The EYLF states that ‘Viewing children as active participants and decision makers opens up possibilities for educators to move beyond pre-conceived expectations about what children can do and learn’ (DEEWR, 2009, p. 9).

Olivia McFarlane, the teacher of these children, continues: ‘This group reflected sympathetically on the impact the floods had had on communities in Queensland and were thoughtful in comparing this to their own lives in Sydney. As educators we felt it important to talk about our social responsibilities and encourage these children into action!’ Olson and Bang (2009) tell us that encouraging children to decide if, and what action they want to take in response to an environmental issue teaches children about the human impact on our surroundings.

‘The group of children decided they wanted to send money to help people affected by the floods and they came up with the idea of an “art sale”’, Olivia explained. ‘They created artworks which expressed their thoughts and feelings about the disaster and sold them to the SDN Erskineville community. One of the teachers at the centre, David, was able to find a kindergarten in Queensland that could be the recipient of our funds due to his family connections there, which added another layer of meaning and sense of belonging to our project.’

‘Through making a connection with the Bellbowrie Kindy, our children made links with another similar group of children in very different circumstances. We are going to continue a relationship with the Bellbowrie as staff and children from both centres have a common passion for the expressive arts.’

Documenting the learning of the individual children in this process was—and is—important, but in some ways it is hard to see this in isolation from the power of the group in scaffolding this experience for each other. The challenge of finding ways to honour both the individuals and the group is the journey we are still on!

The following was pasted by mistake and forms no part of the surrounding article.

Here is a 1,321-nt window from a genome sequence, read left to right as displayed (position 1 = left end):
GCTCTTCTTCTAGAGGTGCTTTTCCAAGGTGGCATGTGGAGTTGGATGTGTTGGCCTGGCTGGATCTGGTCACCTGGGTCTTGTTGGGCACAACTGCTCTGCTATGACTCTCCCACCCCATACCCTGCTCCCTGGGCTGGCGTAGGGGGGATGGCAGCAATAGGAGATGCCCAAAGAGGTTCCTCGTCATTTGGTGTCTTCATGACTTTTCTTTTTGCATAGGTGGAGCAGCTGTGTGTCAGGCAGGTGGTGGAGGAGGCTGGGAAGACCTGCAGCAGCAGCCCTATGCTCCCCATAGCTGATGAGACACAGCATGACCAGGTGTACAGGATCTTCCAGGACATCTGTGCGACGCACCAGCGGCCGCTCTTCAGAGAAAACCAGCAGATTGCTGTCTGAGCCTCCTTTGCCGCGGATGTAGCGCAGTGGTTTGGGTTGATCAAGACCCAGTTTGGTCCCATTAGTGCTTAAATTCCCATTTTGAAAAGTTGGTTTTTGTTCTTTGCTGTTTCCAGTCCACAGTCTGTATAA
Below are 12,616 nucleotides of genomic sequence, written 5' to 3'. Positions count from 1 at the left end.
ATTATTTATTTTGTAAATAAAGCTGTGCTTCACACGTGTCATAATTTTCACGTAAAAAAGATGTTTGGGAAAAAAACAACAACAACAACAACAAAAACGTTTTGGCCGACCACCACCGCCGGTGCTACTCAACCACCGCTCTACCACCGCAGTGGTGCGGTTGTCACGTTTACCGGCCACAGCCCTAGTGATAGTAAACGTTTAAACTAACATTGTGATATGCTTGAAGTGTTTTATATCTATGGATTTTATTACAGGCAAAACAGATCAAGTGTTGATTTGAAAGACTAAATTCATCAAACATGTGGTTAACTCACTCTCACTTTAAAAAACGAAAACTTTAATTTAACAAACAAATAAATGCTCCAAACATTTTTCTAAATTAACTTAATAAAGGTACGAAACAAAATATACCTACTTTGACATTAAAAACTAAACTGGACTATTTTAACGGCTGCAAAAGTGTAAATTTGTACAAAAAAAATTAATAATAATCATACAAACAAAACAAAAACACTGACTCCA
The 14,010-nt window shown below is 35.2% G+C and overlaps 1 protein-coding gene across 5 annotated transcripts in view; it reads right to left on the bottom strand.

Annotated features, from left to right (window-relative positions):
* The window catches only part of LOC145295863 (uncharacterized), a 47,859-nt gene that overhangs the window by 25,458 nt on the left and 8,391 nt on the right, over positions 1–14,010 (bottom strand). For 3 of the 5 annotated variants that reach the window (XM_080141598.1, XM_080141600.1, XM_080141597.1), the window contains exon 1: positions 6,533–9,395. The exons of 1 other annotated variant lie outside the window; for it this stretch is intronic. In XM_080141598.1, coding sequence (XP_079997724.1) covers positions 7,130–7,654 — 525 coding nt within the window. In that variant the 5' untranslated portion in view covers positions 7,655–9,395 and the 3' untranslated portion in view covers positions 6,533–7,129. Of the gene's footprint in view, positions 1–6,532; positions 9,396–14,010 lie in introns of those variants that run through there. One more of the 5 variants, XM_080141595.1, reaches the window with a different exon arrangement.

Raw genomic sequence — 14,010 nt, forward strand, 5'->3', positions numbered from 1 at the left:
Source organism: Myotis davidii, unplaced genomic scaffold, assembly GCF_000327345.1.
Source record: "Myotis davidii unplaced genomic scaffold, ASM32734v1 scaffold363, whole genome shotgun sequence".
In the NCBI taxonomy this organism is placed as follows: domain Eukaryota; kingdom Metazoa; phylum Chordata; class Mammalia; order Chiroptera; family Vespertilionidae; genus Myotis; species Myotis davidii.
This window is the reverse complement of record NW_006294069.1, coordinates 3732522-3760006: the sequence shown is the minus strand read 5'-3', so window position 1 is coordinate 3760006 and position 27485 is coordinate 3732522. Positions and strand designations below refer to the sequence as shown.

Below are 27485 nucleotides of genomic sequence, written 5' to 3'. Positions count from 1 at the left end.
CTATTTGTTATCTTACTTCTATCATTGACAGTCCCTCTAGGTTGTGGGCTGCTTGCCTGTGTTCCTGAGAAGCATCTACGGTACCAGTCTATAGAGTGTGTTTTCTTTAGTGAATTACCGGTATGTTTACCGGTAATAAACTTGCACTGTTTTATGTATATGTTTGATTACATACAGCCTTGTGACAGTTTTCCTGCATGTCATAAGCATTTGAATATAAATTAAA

Like most working mothers know, trying to cope with the demands of a young family, a career, a social life and studying is tough. The drop-off and pick-up of children at long day care is mostly a rushed exchange between parents and staff, settling in children, dumping bags, signing in or out and jumping back in the car to fight peak-hour traffic. This was my experience until about six months ago when I stopped to really look at the space where my two-year-old daughter spends two days a week and it suddenly hit me—her presence was everywhere. This is her space. It is where she plays and learns with her friends. It is her place. Lucinda belongs here. Just as my daughter’s presence can be seen and felt in our home, it was also at SDN Paddington. I discussed this with the educators. They explained that just as it is important for children to feel that they belong to a family, it is important for them to feel part of a peer group and a community. Belonging is crucial to a child’s development because it gives them a sense of who they are. Filling the room with photos of the children and their families, and displaying their stories, journeys and artworks are just some of the things that help children to feel they belong. It is also about the special relationship they have with their carers and educators. ‘Belonging’ is alive at SDN Paddington.

Ginie Udy
CEO
SDN Children’s Services

References
Department of Education, Employment and Workplace Relations (DEEWR) (2009). National Quality Standard for Early Childhood Education and Care and School Age Care. Canberra: DEEWR.
Olson, J.K., & Bang, E. (2009). Avoiding the big scare: Six strategies for teaching environmental issues without teaching fear. Science and Children, 46.9: pp. 52–56.